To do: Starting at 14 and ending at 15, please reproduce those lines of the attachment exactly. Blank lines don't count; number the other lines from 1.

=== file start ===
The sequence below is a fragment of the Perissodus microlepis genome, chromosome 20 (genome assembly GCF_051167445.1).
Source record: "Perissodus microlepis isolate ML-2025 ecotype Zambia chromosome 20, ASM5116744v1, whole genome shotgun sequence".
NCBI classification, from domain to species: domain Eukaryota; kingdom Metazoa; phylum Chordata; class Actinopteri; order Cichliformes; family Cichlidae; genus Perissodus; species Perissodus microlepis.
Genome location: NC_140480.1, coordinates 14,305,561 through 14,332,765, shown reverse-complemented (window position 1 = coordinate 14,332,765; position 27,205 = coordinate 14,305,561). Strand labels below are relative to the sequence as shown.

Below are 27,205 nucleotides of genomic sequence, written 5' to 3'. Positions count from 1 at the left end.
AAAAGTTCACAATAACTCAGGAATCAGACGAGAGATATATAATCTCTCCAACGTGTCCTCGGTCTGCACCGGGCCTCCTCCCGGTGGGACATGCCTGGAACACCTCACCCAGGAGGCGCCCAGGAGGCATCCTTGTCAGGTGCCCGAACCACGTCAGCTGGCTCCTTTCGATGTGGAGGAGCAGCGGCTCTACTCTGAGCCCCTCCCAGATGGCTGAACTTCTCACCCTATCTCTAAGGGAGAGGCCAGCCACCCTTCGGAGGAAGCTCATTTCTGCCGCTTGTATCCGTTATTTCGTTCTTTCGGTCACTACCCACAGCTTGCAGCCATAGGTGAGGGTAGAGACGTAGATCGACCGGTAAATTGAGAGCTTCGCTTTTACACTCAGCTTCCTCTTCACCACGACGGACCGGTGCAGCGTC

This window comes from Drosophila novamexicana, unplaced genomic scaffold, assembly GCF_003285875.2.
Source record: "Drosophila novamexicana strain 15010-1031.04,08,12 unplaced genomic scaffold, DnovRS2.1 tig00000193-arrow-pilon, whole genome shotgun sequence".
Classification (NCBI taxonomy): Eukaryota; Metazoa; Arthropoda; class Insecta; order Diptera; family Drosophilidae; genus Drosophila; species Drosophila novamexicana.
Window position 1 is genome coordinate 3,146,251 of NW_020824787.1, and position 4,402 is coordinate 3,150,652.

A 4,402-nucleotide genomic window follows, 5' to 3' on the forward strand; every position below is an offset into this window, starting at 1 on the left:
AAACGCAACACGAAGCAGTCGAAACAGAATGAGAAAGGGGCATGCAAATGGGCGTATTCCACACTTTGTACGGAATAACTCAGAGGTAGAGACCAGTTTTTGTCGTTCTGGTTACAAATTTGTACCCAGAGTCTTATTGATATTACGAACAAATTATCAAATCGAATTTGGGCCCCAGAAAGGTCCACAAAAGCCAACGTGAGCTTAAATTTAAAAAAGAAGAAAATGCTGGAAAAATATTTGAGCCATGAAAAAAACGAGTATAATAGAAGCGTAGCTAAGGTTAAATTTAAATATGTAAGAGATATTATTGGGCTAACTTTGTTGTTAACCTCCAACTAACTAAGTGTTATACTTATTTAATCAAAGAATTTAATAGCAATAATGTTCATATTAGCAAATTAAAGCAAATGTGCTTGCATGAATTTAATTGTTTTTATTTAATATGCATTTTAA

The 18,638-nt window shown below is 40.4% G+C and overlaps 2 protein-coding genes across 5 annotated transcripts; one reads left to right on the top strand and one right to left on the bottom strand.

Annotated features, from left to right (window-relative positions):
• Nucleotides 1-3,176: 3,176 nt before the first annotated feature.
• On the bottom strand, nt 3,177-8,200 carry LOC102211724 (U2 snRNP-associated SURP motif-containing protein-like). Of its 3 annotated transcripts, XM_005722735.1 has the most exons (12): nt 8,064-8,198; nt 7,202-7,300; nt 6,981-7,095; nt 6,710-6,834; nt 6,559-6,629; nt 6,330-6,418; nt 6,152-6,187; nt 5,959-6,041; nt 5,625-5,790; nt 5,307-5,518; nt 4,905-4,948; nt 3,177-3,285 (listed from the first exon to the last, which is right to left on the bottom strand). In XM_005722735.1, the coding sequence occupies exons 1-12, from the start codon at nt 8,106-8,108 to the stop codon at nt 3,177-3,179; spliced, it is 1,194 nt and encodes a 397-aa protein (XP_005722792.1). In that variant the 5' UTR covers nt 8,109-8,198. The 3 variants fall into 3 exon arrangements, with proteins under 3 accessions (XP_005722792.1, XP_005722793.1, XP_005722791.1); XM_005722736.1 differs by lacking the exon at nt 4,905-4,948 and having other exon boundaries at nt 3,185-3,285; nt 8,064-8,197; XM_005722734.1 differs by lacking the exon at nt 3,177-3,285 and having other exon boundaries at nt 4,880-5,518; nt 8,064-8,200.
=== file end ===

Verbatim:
Annotated features, from left to right (window-relative positions):
• Nucleotides 1-3,176: 3,176 nt before the first annotated feature.